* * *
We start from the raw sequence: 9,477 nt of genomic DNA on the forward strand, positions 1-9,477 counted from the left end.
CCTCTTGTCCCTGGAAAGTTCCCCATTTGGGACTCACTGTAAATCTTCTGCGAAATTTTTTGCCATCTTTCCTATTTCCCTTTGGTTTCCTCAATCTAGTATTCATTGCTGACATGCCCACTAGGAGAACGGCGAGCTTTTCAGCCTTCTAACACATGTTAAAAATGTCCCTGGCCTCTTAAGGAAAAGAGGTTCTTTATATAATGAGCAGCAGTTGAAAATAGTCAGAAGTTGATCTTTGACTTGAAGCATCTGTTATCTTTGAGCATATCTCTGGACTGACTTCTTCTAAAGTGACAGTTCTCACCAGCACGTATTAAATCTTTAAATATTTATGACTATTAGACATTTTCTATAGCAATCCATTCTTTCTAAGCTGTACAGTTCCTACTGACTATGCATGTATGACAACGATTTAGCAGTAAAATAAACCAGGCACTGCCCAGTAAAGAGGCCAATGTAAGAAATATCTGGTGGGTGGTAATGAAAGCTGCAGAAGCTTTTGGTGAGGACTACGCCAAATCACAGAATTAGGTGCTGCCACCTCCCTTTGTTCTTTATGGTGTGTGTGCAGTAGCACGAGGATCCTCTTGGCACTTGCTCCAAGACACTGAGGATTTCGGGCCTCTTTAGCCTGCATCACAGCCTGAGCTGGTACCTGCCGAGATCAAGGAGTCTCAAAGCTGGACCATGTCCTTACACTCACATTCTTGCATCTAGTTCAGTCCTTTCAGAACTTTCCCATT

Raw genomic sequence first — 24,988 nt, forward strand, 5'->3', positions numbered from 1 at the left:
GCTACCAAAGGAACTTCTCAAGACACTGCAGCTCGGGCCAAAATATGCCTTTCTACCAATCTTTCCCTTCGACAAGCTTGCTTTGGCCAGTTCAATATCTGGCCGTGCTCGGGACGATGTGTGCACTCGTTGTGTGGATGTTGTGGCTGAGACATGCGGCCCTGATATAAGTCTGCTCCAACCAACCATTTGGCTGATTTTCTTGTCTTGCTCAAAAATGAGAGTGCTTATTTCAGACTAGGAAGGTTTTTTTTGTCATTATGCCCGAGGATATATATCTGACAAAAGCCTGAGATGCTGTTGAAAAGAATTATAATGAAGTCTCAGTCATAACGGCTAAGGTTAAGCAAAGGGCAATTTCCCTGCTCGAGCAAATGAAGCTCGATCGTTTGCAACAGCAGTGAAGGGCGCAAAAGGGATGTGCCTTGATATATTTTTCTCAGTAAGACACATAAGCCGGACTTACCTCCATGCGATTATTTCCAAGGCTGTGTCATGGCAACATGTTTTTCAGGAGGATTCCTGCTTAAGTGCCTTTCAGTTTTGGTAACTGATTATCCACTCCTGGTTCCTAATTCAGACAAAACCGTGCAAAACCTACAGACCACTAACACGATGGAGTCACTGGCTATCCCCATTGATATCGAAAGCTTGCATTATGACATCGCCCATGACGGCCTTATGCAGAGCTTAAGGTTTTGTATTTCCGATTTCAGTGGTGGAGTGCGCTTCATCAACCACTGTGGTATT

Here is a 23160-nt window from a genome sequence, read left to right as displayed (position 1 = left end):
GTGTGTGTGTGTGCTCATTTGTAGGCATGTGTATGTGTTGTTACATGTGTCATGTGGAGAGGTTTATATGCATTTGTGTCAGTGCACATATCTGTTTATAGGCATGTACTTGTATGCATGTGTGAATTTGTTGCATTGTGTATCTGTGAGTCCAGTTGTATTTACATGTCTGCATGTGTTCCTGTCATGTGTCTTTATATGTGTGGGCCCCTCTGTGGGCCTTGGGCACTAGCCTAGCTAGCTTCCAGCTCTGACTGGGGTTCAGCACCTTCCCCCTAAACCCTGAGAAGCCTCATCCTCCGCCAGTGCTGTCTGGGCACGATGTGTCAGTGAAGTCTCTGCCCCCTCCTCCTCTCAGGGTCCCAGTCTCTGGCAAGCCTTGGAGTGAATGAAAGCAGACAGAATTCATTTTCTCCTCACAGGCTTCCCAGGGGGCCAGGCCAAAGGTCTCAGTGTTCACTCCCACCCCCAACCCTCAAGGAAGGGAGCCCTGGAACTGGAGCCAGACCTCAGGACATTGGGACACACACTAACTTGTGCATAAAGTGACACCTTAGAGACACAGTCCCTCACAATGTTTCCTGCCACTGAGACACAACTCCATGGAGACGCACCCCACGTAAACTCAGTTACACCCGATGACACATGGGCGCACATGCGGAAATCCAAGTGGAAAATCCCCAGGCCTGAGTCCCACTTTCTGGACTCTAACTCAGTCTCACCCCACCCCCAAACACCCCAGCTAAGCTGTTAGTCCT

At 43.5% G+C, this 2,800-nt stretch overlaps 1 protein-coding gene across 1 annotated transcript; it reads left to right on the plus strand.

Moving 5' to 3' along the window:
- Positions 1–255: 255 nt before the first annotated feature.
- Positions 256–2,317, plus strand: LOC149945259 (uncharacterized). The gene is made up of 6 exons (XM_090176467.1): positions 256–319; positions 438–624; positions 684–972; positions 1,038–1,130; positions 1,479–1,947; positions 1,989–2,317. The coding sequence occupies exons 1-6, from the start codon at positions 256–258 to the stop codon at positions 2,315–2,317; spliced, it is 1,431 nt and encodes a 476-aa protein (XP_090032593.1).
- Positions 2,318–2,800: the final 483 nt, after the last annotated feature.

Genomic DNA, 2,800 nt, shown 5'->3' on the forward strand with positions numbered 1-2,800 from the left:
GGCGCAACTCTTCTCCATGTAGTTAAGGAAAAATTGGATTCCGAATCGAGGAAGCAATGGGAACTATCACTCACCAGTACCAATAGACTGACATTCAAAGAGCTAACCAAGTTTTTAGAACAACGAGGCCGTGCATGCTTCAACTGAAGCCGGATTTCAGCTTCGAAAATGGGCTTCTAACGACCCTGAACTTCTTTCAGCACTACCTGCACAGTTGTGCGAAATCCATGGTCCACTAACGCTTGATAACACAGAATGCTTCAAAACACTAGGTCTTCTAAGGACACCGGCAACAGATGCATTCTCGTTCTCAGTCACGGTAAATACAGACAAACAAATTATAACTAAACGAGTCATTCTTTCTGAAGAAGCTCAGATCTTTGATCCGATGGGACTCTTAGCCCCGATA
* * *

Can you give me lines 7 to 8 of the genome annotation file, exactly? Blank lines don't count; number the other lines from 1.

At 43.5% G+C, this 2,800-nt stretch overlaps 1 protein-coding gene across 1 annotated transcript; it reads left to right on the plus strand.

Moving 5' to 3' along the window: